Ashley Hartshorn Architect
Ashley Hartshorn is well on her way to being an architect. The Orlando native earned her bachelor’s and master’s degrees in architecture from Northeastern University and has completed her 5,600 hours of internship requirements. “It’s a long process, and you have to take seven exams,” she said in a recent interview.
Ashley works in the office of Barbara Felix, who was last year’s president of the Santa Fe chapter of the American Institute of Architects (AIA) and won an AIA award a year ago for a substantial roomrenovation project at La Fonda. Ashley, twenty-seven, came to Santa Fe because Northeastern is one of the few U.S. schools that has a co-op program. “Their undergraduate program is five years, and there are two periods of six-month internships while you’re still in school,” she said. “My first was in construction in Florida because my dad is a contractor. I came to Santa Fe for my second internship. I have family in Silver City and in West Texas, so I grew up going to Ruidoso and Santa Fe for vacations.” Felix contacted Northeastern because she wanted to participate in the co-op program.
“We had a good phone interview, and then I came here and got to work on La Fonda, which was huge for me,” Ashley said. “As a young associate starting out in a big office, you get stuck doing red lines [drafting notations and corrections] or administrative stuff, so this was a great opportunity to work on something
important and historic. It was also personally cool, because my family has history at La Fonda. My grandfather did plastering work there in the 1950s and the 1970s, and my grandparents honeymooned there.”
As part of the La Fonda job, Ashley worked with the National Park Service on tax credits that are available if you’re essentially restoring a historic building. In this case, part of the job was to bring the rooms more in line with Fred Harvey Company architect Mary Colter’s design for the hotel in the 1920s. “That was very clean, including colored concrete floors,” she said, “and we took off the 1970s carpeting and replaced all that lovely orange furniture. Some people weren’t happy about us peeling back the layers, because they saw that as the historic hotel.”
Ashley said the Felix firm just began construction of the last phase of the La Fonda restoration. This will be the most publicly visible, focusing on the lobby, the lounge, and the hotel’s main corridor. The young intern has been involved in AIA-Santa Fe on various levels, and she initiated the chapter’s first Canstruction competition, held last summer at Santa Fe Place.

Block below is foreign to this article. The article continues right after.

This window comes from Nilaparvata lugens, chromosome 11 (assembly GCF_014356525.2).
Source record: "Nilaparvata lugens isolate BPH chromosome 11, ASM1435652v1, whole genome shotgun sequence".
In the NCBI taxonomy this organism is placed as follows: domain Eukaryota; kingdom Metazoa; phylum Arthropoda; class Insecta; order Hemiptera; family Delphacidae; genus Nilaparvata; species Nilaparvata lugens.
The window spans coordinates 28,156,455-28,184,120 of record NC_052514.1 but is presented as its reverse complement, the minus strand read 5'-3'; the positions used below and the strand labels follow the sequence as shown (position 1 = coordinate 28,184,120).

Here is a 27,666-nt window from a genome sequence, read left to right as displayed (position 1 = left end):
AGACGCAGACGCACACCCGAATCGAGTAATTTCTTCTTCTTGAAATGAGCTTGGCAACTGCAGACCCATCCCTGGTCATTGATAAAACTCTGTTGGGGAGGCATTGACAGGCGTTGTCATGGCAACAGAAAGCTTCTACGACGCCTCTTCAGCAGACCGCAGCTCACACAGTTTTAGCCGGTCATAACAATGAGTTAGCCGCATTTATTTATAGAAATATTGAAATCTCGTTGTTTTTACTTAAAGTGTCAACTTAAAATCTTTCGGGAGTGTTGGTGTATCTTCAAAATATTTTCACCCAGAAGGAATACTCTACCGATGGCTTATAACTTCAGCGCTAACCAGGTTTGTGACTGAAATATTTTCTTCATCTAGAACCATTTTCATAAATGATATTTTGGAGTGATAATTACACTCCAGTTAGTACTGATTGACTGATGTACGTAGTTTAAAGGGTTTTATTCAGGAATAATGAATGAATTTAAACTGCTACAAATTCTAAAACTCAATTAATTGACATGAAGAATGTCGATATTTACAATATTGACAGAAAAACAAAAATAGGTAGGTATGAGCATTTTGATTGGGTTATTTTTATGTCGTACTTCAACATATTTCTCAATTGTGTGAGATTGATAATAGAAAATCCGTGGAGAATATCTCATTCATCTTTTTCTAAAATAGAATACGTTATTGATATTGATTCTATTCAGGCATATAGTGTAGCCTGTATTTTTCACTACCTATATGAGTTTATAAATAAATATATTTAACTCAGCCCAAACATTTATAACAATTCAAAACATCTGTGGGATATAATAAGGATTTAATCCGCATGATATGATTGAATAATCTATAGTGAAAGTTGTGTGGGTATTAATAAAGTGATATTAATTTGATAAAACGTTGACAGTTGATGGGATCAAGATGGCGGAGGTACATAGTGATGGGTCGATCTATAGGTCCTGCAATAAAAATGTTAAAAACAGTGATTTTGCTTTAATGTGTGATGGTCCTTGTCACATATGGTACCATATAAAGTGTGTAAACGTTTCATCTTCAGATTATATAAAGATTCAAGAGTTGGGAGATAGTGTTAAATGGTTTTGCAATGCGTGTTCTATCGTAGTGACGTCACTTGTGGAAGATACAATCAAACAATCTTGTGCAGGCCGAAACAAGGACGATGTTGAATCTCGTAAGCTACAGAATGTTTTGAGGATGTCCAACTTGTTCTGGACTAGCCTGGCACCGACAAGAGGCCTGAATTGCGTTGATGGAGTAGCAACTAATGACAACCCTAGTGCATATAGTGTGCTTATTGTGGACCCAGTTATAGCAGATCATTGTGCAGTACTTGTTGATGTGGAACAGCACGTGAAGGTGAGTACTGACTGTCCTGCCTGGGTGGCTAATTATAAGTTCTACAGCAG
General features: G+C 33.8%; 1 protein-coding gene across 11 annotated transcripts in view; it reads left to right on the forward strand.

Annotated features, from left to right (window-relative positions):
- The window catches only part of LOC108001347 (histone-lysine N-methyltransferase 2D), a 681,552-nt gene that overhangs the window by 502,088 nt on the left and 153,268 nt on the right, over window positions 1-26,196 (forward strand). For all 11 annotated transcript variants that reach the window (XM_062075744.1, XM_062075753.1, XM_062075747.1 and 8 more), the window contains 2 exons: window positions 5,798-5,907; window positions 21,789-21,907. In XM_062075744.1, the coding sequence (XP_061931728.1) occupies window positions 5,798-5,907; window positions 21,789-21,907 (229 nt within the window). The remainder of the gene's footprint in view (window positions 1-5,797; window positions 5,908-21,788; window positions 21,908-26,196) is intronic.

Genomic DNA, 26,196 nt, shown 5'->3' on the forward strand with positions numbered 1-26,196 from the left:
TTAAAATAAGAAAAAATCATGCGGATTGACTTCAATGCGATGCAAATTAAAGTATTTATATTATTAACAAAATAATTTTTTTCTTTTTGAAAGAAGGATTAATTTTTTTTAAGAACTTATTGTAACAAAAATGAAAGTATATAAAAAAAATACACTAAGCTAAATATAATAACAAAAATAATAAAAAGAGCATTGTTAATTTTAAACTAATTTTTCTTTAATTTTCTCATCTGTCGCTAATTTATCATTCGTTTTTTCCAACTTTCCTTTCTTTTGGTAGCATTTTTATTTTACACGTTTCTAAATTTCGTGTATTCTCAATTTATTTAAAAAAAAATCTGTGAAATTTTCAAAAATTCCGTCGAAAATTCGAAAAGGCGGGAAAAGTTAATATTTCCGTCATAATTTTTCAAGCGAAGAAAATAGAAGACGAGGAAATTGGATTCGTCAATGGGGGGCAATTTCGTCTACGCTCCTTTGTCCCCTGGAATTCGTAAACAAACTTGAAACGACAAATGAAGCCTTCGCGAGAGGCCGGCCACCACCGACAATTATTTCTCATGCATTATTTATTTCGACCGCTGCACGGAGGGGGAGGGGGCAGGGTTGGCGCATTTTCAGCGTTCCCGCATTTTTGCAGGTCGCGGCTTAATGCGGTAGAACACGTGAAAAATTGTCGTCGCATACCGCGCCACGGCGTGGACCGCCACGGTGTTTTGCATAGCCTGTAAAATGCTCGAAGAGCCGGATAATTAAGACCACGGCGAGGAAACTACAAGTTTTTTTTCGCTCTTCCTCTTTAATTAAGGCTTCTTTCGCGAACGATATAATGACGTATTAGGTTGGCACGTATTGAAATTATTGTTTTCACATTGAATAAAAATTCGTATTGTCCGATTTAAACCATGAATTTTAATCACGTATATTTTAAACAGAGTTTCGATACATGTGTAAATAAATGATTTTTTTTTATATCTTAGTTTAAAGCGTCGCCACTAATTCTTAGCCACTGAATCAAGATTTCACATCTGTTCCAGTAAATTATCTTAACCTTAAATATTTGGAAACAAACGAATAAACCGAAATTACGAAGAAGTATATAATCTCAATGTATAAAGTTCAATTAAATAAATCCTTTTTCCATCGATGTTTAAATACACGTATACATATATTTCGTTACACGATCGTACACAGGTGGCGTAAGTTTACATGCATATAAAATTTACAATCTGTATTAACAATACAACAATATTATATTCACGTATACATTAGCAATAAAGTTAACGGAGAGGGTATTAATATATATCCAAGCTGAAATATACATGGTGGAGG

“Canstruction is a nationally recognized program that has raised awareness for ongoing food-insecurity issues in New Mexico and elsewhere,” Felix said. “Last year Ashley co-founded our first inaugural event, which raised more than 8,600 pounds of food.”
In Canstruction, each competing team buys hundreds or thousands of cans of food and uses them to build a colossal structure. The food is then donated; this event benefited The Food Depot. “It was my idea to start this,” Ashley said. “It helps The Food Depot and it helps the community to know about AIA-Santa Fe. I was part of the team for the Zozobra piece, which won.” Barbara Felix Architecture + Design will have a team in the 2016 event, scheduled for June. Last year the theme was “Welcome to New Mexico.” This year it’s “TV and Movies.”
Ashley, an associate member of AIA, is adamant that architecture is not just about skyscrapers. “It’s a tool to ennoble our communities and make our environments better places,” she said in our talk at Iconik Coffee Roasters. “This place wouldn’t be as cool without that awesome curved wall and the exposed metal roof. And in something like a hospital, an architect can make the building more comfortable.”
Right now, she’s not thinking so much about hospitals or skyscrapers. She said David Rasch, the city’s historic preservation officer, is considering forming a committee to rejeuvenate Santa Fe’s historic code. “I’d love to be a part of that,” Ashley said. “Also, growing up in Orlando, I am attracted to the tourism side of architecture, which relates to bringing people to architecture. I would love to do a casino, because you have so much range to do whatever you want.” — Paul Weideman